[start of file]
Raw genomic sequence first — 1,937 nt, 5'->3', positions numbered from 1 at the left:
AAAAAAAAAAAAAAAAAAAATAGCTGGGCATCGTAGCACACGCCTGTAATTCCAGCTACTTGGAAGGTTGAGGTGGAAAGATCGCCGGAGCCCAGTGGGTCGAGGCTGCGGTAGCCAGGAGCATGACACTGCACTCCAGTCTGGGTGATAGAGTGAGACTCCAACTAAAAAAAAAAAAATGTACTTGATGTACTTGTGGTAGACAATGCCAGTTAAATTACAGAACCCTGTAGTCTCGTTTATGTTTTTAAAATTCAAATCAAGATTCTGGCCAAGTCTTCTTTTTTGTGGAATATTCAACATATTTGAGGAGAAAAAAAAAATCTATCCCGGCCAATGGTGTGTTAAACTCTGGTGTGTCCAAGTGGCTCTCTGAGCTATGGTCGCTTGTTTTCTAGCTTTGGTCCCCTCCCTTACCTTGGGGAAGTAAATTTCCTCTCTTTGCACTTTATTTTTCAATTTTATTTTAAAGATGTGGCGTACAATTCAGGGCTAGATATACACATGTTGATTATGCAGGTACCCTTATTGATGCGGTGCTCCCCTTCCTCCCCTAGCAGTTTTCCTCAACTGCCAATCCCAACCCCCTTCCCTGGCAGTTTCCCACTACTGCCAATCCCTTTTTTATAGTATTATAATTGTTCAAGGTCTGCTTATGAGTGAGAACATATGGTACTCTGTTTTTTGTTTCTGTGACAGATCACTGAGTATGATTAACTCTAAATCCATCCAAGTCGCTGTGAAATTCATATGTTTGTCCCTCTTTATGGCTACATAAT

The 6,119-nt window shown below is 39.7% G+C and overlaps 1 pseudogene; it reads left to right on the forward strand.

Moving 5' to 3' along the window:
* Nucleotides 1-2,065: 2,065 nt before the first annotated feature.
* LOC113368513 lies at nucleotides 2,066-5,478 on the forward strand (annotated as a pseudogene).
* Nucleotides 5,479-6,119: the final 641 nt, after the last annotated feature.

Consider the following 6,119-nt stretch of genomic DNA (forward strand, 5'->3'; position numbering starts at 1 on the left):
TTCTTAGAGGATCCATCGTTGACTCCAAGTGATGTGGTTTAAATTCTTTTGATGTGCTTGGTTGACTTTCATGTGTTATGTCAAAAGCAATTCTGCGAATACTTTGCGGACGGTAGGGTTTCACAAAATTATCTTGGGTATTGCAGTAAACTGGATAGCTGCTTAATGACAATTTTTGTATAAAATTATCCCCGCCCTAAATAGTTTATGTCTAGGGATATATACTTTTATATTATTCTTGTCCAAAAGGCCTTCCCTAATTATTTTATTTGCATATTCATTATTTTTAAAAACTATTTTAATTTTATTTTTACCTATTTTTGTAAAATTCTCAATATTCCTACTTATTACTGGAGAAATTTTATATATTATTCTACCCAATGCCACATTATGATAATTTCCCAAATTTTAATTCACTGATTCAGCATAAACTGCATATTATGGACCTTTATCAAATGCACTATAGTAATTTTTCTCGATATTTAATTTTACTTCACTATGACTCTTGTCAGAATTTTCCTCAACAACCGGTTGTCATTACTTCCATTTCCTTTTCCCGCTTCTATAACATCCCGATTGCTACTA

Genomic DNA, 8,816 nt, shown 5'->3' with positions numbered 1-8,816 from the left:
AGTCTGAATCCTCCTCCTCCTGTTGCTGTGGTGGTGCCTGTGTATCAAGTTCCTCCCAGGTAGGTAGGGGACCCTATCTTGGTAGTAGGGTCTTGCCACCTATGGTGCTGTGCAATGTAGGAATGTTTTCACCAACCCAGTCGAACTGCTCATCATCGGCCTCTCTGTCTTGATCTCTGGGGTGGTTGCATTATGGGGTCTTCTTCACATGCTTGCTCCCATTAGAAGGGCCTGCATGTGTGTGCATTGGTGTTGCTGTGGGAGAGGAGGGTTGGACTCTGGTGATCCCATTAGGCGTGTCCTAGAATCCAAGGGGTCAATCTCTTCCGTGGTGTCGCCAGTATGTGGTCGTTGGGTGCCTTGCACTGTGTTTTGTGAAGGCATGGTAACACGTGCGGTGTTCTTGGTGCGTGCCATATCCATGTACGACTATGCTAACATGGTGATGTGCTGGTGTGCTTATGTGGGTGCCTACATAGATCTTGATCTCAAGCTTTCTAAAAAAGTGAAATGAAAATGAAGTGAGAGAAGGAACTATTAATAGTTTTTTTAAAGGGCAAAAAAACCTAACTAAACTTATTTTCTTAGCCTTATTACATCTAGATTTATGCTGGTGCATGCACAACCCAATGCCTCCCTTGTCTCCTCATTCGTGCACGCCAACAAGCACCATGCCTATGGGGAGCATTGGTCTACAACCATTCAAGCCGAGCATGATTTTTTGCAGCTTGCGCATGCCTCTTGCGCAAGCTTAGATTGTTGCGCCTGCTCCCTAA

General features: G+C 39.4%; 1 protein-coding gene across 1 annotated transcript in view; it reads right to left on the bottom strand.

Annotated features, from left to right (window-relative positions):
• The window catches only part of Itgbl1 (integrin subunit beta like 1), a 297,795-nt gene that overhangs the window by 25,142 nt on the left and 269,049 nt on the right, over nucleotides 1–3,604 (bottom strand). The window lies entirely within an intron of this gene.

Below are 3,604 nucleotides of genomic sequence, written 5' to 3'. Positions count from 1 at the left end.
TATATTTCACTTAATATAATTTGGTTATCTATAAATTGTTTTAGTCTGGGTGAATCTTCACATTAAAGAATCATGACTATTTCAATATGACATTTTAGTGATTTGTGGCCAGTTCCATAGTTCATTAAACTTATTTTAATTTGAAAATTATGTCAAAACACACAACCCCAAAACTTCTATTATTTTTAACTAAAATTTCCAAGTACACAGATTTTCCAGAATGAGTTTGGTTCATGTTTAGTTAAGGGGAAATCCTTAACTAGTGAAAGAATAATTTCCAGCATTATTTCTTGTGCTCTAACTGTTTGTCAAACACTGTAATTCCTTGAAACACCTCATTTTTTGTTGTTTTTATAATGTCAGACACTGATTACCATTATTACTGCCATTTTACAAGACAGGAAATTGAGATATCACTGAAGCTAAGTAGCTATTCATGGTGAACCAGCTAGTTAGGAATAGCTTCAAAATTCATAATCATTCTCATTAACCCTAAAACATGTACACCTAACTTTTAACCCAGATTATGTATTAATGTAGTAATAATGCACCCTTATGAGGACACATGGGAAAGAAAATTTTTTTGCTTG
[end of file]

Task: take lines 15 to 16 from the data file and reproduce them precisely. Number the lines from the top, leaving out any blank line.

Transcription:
Below are 3,604 nucleotides of genomic sequence, written 5' to 3'. Positions count from 1 at the left end.
TATATTTCACTTAATATAATTTGGTTATCTATAAATTGTTTTAGTCTGGGTGAATCTTCACATTAAAGAATCATGACTATTTCAATATGACATTTTAGTGATTTGTGGCCAGTTCCATAGTTCATTAAACTTATTTTAATTTGAAAATTATGTCAAAACACACAACCCCAAAACTTCTATTATTTTTAACTAAAATTTCCAAGTACACAGATTTTCCAGAATGAGTTTGGTTCATGTTTAGTTAAGGGGAAATCCTTAACTAGTGAAAGAATAATTTCCAGCATTATTTCTTGTGCTCTAACTGTTTGTCAAACACTGTAATTCCTTGAAACACCTCATTTTTTGTTGTTTTTATAATGTCAGACACTGATTACCATTATTACTGCCATTTTACAAGACAGGAAATTGAGATATCACTGAAGCTAAGTAGCTATTCATGGTGAACCAGCTAGTTAGGAATAGCTTCAAAATTCATAATCATTCTCATTAACCCTAAAACATGTACACCTAACTTTTAACCCAGATTATGTATTAATGTAGTAATAATGCACCCTTATGAGGACACATGGGAAAGAAAATTTTTTTGCTTG